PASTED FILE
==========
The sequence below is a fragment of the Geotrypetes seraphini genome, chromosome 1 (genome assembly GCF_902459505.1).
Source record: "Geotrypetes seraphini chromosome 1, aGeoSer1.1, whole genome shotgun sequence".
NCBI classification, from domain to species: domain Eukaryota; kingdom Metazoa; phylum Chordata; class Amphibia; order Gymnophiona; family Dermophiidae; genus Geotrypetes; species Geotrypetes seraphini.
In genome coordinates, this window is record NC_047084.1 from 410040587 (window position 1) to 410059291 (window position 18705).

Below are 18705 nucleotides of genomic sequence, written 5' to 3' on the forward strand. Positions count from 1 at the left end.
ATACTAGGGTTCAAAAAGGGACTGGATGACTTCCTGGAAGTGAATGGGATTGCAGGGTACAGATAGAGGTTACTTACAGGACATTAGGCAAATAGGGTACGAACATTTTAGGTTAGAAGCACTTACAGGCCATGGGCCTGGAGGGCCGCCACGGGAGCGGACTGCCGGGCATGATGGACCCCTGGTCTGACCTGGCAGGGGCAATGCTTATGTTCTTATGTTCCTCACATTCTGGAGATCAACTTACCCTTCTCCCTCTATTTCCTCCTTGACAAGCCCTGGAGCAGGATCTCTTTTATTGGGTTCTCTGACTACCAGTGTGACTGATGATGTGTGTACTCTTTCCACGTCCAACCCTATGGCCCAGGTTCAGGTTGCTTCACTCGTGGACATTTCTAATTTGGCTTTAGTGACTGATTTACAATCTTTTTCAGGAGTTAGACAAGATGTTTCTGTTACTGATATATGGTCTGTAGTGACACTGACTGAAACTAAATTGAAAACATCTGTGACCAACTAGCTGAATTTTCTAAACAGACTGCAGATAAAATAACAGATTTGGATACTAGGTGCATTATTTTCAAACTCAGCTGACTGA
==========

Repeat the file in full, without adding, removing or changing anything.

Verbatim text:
The sequence below is a fragment of the Geotrypetes seraphini genome, chromosome 1 (genome assembly GCF_902459505.1).
Source record: "Geotrypetes seraphini chromosome 1, aGeoSer1.1, whole genome shotgun sequence".
NCBI classification, from domain to species: domain Eukaryota; kingdom Metazoa; phylum Chordata; class Amphibia; order Gymnophiona; family Dermophiidae; genus Geotrypetes; species Geotrypetes seraphini.
In genome coordinates, this window is record NC_047084.1 from 410040587 (window position 1) to 410059291 (window position 18705).

Below are 18705 nucleotides of genomic sequence, written 5' to 3' on the forward strand. Positions count from 1 at the left end.
ATACTAGGGTTCAAAAAGGGACTGGATGACTTCCTGGAAGTGAATGGGATTGCAGGGTACAGATAGAGGTTACTTACAGGACATTAGGCAAATAGGGTACGAACATTTTAGGTTAGAAGCACTTACAGGCCATGGGCCTGGAGGGCCGCCACGGGAGCGGACTGCCGGGCATGATGGACCCCTGGTCTGACCTGGCAGGGGCAATGCTTATGTTCTTATGTTCCTCACATTCTGGAGATCAACTTACCCTTCTCCCTCTATTTCCTCCTTGACAAGCCCTGGAGCAGGATCTCTTTTATTGGGTTCTCTGACTACCAGTGTGACTGATGATGTGTGTACTCTTTCCACGTCCAACCCTATGGCCCAGGTTCAGGTTGCTTCACTCGTGGACATTTCTAATTTGGCTTTAGTGACTGATTTACAATCTTTTTCAGGAGTTAGACAAGATGTTTCTGTTACTGATATATGGTCTGTAGTGACACTGACTGAAACTAAATTGAAAACATCTGTGACCAACTAGCTGAATTTTCTAAACAGACTGCAGATAAAATAACAGATTTGGATACTAGGTGCATTATTTTCAAACTCAGCTGACTGA